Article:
It is needless, in this period of railroad history, to argue the value of air-brakes in the operation of trains. According to the report of the Interstate Commerce Commission for the year 1910, out of 47,095 passenger-cars all but 178 were fitted with train-brakes. It is conceivable that even these 178 are merely old cars, which are wearing out their last years of service on lines which are being operated so cheaply that even such an improvement is financially impossible.

Of 2,135,121 freight-cars all but 27,809 (a little over 1.3%) have been equipped with train-brakes. Even this proportion of cars which are not equipped with train-brakes is far smaller than it was a few years ago. In 1889 less than 12% of the total number of cars and locomotives were equipped with train-brakes. In twenty-one years the proportion has been increased from 12 to over 98%. It is probably safe to say that no new regular equipment is now being built without train-brakes.

The operation of passenger-trains at high speed, and the operation of very heavy freight-trains at almost any speed, but especially at high speed, would be absolutely unsafe without the use of air-brakes. Their use is now so universal and their advantages so well recognized that no further comment is necessary.

95. Use Of Automatic Couplers

The use of automatic couplers to replace the old-fashioned link-and-pin coupler was ordered by Congress on all cars used in interstate traffic. In 1889 the percentage of equipments fitted with automatic couplers was less than 8%. In 1910 it had increased to 99.3%. As in the case of the air-brakes it is needless to point out the advantages. The old link-and-pin coupler was not only inadequate for the heavy rolling-stock as used at present, but was always a fruitful source of injuries and death to railroad employees, chiefly brakemen. With the demand for something to replace the old link-and-pin coupler, a multitude of inventors came forward with various plans. The Patent Office was besieged with claims for patents on every conceivable method. The interchange of freight-cars among various roads and the combinations of such cars into trains imperatively demanded that some standard should be adopted, so that whatever the details of the coupler all couplers should be capable of being used with each other. The Master Car-builders' Association therefore adopted a standard outline. All the automatic couplers now in use have the same essential outline as is shown in Fig. 7. The variations of the different designs have to do entirely with the details of their method of operation or the manner of their fastening to the car-body.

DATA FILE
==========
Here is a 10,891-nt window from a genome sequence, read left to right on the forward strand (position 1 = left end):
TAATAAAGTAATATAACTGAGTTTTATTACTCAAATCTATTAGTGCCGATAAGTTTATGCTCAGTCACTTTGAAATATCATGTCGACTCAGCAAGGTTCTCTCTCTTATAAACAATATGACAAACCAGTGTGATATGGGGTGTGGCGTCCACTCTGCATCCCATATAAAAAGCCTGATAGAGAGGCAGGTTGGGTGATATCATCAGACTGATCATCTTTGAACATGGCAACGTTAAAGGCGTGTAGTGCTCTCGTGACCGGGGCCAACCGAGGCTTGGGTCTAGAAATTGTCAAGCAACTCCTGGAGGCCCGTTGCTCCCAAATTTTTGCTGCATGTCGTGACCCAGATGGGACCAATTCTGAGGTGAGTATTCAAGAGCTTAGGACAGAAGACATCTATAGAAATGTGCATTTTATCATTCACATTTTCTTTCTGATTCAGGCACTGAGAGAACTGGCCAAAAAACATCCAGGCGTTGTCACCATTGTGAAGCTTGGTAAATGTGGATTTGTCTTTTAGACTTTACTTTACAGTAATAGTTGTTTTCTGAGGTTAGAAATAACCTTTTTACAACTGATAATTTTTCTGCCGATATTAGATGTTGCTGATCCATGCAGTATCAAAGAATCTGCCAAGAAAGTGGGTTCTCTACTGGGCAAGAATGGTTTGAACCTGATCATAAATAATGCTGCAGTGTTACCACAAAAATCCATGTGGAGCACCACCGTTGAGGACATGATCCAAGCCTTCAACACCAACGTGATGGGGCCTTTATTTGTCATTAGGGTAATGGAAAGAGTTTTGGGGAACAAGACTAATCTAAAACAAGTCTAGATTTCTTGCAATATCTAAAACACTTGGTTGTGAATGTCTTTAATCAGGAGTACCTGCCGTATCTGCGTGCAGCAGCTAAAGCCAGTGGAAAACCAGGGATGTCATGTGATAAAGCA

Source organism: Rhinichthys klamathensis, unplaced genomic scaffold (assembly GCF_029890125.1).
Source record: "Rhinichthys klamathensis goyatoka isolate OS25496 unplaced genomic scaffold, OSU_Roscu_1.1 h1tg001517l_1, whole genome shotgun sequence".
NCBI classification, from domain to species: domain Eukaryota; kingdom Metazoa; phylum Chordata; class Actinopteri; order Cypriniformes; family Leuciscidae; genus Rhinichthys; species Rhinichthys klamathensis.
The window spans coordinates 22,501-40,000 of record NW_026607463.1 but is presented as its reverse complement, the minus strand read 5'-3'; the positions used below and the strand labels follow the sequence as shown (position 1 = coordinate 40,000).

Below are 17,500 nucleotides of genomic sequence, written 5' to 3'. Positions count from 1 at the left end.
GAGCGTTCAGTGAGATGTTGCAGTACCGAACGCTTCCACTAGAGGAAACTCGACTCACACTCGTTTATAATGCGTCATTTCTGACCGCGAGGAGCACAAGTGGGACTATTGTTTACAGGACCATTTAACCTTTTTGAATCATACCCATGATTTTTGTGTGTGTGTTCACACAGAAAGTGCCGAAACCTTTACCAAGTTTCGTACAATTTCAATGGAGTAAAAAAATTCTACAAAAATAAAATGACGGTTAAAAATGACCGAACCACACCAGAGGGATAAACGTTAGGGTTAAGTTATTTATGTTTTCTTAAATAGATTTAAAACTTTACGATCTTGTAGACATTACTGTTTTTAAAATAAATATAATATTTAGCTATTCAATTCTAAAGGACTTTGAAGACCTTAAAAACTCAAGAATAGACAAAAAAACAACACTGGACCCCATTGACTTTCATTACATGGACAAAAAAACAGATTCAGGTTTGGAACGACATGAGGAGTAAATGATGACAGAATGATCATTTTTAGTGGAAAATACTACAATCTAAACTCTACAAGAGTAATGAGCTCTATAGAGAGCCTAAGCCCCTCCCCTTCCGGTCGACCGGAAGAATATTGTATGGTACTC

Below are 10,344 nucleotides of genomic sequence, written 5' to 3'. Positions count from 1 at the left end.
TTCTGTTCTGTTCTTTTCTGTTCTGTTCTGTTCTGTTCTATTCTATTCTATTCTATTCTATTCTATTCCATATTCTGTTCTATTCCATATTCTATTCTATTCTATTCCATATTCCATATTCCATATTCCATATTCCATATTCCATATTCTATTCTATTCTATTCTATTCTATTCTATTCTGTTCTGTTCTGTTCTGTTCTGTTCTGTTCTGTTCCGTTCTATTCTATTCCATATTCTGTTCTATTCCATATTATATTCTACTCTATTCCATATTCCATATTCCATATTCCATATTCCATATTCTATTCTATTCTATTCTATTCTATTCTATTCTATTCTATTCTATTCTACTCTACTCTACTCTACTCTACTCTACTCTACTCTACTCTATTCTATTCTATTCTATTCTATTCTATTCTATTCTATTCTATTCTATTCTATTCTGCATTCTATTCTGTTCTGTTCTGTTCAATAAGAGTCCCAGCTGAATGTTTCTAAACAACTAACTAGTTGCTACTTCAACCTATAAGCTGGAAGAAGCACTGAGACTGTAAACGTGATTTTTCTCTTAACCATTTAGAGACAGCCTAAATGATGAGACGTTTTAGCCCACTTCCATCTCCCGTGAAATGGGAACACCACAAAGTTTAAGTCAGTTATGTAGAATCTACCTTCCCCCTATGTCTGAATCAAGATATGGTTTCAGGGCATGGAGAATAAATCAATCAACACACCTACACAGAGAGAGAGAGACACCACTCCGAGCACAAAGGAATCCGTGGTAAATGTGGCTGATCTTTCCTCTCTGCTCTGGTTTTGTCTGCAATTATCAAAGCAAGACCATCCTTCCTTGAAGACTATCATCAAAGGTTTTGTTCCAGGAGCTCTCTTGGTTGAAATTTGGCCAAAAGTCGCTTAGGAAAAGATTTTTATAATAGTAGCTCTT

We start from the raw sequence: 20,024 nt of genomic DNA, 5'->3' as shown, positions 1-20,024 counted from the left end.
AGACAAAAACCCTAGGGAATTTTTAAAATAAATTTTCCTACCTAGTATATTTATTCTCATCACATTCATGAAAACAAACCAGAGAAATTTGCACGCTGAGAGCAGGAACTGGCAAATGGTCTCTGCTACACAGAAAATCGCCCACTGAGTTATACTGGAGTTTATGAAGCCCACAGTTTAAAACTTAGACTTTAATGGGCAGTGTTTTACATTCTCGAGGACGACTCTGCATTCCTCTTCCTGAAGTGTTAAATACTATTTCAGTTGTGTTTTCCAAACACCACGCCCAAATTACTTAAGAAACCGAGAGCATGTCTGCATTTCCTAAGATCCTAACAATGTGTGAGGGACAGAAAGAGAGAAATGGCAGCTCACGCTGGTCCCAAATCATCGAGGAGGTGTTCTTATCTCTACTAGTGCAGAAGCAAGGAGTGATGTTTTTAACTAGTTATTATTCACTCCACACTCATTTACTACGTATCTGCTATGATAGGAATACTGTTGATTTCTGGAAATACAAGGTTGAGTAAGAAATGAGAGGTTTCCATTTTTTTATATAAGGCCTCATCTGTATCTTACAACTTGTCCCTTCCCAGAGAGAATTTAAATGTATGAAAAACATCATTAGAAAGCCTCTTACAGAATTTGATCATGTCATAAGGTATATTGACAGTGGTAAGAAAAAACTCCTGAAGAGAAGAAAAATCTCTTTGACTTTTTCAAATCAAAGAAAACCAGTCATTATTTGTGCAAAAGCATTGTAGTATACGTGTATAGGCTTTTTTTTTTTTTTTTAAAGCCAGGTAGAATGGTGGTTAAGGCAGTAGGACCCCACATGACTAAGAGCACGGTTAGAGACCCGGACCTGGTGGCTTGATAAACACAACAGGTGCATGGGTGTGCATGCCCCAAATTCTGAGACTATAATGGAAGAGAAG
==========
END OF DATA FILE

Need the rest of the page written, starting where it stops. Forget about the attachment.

96. Draft-Gear

The demand for heavier locomotives and heavier cars has entailed with it the requirement that the draft-gear of cars must be improved. The frictional resistance which must be overcome in starting a train, as well as the inertia, is very great. But the figures which have been determined experimentally as the starting resistance are much less than they would be if it were not for the slack which always exists to a greater or less extent between cars. In the old days of link-couplers, especially when the links were fastened to a coupler which was rigidly attached to the car-body without the intervention of spring draft-gear, although the links made some slack, the inevitable result was a jerk on the coupler which would frequently tear it loose from the car-body, even if the car-frame was not badly wrenched or torn apart. The adoption of close couplers removed all the slack which had formerly existed in the links, and was only made practicable by the use of spring draft-gear, which permits a yielding either in compression or tension.